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12 January 2023 Testing cover crop species under three soil moisture conditions in a controlled greenhouse environment
M.L. Ben Kalifa, H. VanVolkenburg, L. Vasseur
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Abstract

Extreme climatic events, such as drought and heavy rainfall, are increasing with climate change. These events can threaten agroecosystems, including vineyards. Cover crops are often grown in vineyards for various reasons and can be an effective strategy for climate change adaptation. Understanding which cover crop species can establish well under extreme climate conditions is important. We conducted a greenhouse experiment to investigate the responses of nine cover crop species to overwatered and water-deficit conditions. Treatments included (1) overwatered soil condition, watered at 100% field capacity daily, (2) control, watered at 60%–70% every other day, and (3) water deficit, watered at 15%–20% weekly for 53 growing days. Results indicated that the total dry weight of all species decreased (most significantly) under water-deficit conditions. However, pubescent wheatgrass and red fescue did not exhibit any stress symptoms. Apart from alfalfa, all species established well under overwatered conditions despite slight yellowing of foliage for crimson clover and hairy vetch. Pearl millet and yellow sweet clover had the best establishment regardless of conditions. Our results provide important information on the selection of cover crops that can withstand climatic variability and thrive in the extreme conditions linked to the climate change scenario in Canada.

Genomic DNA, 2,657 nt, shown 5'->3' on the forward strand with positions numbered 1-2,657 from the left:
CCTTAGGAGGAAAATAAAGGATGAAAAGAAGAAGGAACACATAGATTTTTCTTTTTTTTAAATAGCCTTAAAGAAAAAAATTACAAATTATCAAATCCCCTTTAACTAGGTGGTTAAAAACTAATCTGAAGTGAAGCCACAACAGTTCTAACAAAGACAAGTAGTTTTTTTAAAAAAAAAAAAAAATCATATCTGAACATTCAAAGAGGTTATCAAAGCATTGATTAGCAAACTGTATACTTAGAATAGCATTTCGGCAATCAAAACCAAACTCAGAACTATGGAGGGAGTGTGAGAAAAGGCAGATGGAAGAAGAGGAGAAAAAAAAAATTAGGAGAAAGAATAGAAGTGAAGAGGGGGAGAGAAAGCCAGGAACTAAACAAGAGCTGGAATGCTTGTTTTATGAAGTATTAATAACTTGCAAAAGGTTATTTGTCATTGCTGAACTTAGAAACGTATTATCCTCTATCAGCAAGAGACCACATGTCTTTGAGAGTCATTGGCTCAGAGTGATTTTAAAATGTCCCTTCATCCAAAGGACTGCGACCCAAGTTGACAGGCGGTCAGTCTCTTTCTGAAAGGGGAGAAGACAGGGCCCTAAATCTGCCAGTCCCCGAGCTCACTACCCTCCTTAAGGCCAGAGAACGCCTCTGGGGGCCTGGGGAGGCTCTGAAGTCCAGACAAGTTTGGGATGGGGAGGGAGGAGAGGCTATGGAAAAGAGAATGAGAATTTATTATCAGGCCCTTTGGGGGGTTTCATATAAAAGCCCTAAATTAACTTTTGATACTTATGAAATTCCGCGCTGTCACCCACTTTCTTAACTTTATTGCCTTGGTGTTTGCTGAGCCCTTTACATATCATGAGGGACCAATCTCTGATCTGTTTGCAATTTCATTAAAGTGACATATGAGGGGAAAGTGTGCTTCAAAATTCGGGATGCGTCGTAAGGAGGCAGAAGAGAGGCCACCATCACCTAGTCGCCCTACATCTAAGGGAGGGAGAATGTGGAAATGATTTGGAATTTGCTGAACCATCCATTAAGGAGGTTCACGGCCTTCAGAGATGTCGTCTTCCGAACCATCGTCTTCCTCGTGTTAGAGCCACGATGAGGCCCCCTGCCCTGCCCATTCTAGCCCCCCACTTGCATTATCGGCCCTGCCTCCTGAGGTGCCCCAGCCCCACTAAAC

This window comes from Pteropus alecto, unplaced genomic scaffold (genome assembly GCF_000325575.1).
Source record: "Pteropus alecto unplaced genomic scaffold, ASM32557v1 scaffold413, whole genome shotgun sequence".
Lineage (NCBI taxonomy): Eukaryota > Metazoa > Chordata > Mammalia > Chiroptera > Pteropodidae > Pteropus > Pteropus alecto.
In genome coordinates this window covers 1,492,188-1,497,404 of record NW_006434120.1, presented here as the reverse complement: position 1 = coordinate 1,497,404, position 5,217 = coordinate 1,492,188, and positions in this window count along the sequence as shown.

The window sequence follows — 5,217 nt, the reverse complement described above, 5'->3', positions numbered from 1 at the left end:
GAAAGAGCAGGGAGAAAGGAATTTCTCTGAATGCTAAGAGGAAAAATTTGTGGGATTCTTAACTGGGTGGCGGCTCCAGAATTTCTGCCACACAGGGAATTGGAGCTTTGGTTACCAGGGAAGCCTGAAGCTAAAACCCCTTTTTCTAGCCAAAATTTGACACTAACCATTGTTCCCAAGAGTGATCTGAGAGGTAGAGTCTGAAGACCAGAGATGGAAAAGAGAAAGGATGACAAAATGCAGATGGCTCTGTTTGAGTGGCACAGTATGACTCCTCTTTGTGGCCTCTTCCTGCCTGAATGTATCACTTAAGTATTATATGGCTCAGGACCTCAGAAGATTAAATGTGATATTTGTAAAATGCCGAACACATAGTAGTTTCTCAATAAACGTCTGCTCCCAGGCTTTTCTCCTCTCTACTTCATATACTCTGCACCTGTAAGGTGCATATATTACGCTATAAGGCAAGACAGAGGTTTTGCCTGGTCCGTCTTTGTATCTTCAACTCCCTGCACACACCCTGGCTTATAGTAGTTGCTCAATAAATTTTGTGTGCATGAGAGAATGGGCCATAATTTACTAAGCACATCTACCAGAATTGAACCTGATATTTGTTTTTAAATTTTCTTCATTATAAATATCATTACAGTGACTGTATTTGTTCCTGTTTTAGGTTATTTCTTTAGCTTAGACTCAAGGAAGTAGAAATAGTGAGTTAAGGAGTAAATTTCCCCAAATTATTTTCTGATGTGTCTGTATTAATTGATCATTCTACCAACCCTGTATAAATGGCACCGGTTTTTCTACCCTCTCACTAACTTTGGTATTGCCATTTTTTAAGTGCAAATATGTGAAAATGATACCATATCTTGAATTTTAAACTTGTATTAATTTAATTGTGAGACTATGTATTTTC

M.L. Ben Kalifa, H. VanVolkenburg, and L. Vasseur "Testing cover crop species under three soil moisture conditions in a controlled greenhouse environment," Canadian Journal of Plant Science 103(2), 175-183, (12 January 2023). https://doi.org/10.1139/cjps-2022-0188
Received: 6 September 2022; Accepted: 5 January 2023; Published: 12 January 2023
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KEYWORDS
drought
extreme weather events
grasses
legumes
management
moisture levels
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